The study was limited, however, in that 95.8 percent of the patients studied were white and individual patient-level data from the studies could not be combined, researchers noted.
Last March, the U.S. Food and Drug Administration said Plavix must carry a "black box" warning on its label, alerting patients and doctors that some people don't metabolize the medication properly.
"Almost one in three patients is not receiving ideal protection from ischemic events when treated with standard doses of clopidogrel for coronary stenting," Mega said.
"Given how widely clopidogrel is used to treat patients with cardiovascular disease, determination of the optimal antiplatelet treatment doses or regimens for individual patients is needed to tailor therapy appropriately," she added.
The findings raise the question of whether routine genetic testing of Plavix patients is needed, but some experts say it's too early for that.
Dr. Gregg Fonarow, an American Heart Association spokesman and professor of cardiology at the University of California, Los Angeles, noted that a clinical alert issued in July by the American College of Cardiology and American Heart stated that "the evidence base is insufficient to recommend routine genetic testing at the present time in clopidogrel-treated patients."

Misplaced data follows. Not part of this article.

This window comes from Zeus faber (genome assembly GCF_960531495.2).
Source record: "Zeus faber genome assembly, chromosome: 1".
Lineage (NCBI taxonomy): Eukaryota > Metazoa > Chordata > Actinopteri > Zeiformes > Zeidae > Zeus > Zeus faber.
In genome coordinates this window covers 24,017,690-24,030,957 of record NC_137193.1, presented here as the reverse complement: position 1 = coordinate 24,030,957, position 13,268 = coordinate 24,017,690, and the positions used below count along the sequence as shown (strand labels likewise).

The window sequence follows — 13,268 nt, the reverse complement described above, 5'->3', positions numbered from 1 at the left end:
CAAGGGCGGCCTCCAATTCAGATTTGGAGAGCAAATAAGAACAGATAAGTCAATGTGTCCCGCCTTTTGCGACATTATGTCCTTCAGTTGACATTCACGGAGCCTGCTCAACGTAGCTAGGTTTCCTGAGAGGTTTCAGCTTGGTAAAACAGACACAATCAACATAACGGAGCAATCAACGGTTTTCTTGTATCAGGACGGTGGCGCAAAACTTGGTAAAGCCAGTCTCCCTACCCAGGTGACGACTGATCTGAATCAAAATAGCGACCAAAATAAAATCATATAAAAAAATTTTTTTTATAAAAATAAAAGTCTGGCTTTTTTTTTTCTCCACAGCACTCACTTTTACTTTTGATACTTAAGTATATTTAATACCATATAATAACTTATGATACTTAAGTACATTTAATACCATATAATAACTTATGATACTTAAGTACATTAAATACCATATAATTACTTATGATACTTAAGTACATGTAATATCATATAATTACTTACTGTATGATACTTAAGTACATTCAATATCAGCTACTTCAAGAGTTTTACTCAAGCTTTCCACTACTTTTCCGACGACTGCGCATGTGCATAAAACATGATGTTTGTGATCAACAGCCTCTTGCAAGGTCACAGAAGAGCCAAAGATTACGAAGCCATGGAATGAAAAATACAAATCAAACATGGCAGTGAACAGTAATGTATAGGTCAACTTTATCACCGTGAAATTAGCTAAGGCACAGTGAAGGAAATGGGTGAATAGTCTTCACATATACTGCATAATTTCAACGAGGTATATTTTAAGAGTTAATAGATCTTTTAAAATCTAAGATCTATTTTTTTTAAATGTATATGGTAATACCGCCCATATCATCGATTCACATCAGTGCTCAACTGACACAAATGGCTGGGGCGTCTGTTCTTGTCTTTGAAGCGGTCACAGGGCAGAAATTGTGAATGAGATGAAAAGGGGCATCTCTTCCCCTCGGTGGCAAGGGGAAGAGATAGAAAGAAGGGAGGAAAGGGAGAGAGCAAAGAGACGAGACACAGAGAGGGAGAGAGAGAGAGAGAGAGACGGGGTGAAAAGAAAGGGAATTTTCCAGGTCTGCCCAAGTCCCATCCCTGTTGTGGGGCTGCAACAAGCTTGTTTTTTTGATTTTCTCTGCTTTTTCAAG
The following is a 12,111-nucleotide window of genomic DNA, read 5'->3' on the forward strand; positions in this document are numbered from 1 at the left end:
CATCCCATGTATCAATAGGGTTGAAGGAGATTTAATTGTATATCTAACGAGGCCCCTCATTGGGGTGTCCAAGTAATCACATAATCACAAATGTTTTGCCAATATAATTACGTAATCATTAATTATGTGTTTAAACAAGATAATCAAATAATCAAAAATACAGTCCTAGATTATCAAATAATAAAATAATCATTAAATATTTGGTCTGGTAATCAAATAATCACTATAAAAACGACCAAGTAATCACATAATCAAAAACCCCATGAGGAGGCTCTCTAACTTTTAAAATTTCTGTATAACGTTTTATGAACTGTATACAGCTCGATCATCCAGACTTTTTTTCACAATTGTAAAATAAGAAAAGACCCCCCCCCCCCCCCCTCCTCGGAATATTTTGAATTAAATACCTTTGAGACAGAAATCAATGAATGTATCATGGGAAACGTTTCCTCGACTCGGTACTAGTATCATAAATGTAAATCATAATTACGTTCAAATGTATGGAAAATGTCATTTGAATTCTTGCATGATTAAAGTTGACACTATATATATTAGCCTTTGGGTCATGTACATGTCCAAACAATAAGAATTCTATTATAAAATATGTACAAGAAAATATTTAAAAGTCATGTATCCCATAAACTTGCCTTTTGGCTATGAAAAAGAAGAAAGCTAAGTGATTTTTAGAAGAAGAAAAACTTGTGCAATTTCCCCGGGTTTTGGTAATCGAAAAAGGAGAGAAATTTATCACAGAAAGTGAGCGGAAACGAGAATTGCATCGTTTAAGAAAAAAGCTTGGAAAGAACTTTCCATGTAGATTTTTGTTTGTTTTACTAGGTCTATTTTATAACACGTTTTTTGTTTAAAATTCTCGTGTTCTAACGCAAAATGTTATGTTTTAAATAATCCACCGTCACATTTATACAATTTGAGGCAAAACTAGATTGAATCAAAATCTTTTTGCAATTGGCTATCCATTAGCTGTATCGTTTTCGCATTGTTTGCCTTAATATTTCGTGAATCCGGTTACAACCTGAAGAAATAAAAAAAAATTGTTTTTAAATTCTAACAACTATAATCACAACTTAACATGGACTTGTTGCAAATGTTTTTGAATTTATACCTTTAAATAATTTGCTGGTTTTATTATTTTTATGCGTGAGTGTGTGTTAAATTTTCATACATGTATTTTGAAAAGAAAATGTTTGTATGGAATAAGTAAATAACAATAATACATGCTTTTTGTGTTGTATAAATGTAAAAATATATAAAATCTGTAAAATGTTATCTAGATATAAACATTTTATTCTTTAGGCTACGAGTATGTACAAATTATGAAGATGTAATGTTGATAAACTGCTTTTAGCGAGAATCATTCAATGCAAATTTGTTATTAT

"There is no information that routine testing improves outcome in large subgroups of patients," Fonarow said. "Further studies are needed to determine if routine genetic testing or platelet function testing and alteration of the antiplatelet regimen based on these findings will improve clinical outcomes."
Another expert, Dr. Valentin Fuster, a professor at Mount Sinai School of Medicine in New York City and author of an accompanying journal article, agrees that genetic testing isn't neces
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